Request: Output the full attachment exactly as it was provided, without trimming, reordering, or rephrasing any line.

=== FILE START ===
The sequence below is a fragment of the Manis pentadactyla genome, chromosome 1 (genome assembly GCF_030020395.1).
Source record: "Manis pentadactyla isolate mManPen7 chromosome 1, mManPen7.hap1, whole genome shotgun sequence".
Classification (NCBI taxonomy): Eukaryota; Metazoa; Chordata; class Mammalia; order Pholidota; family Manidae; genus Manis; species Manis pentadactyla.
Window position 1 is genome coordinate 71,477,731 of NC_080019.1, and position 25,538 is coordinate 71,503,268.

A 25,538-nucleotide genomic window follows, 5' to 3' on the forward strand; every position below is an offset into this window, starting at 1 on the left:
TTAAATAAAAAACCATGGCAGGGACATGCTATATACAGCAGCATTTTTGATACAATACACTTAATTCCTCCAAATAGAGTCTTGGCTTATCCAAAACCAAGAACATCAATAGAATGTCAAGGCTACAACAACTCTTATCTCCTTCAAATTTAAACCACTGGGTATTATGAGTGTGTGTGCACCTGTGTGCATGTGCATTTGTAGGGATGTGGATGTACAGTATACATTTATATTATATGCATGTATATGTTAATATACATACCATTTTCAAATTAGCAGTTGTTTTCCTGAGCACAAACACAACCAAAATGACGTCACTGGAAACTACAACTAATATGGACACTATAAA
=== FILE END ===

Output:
The sequence below is a fragment of the Manis pentadactyla genome, chromosome 1 (genome assembly GCF_030020395.1).
Source record: "Manis pentadactyla isolate mManPen7 chromosome 1, mManPen7.hap1, whole genome shotgun sequence".
Classification (NCBI taxonomy): Eukaryota; Metazoa; Chordata; class Mammalia; order Pholidota; family Manidae; genus Manis; species Manis pentadactyla.
Window position 1 is genome coordinate 71,477,731 of NC_080019.1, and position 25,538 is coordinate 71,503,268.

A 25,538-nucleotide genomic window follows, 5' to 3' on the forward strand; every position below is an offset into this window, starting at 1 on the left:
TTAAATAAAAAACCATGGCAGGGACATGCTATATACAGCAGCATTTTTGATACAATACACTTAATTCCTCCAAATAGAGTCTTGGCTTATCCAAAACCAAGAACATCAATAGAATGTCAAGGCTACAACAACTCTTATCTCCTTCAAATTTAAACCACTGGGTATTATGAGTGTGTGTGCACCTGTGTGCATGTGCATTTGTAGGGATGTGGATGTACAGTATACATTTATATTATATGCATGTATATGTTAATATACATACCATTTTCAAATTAGCAGTTGTTTTCCTGAGCACAAACACAACCAAAATGACGTCACTGGAAACTACAACTAATATGGACACTATAAA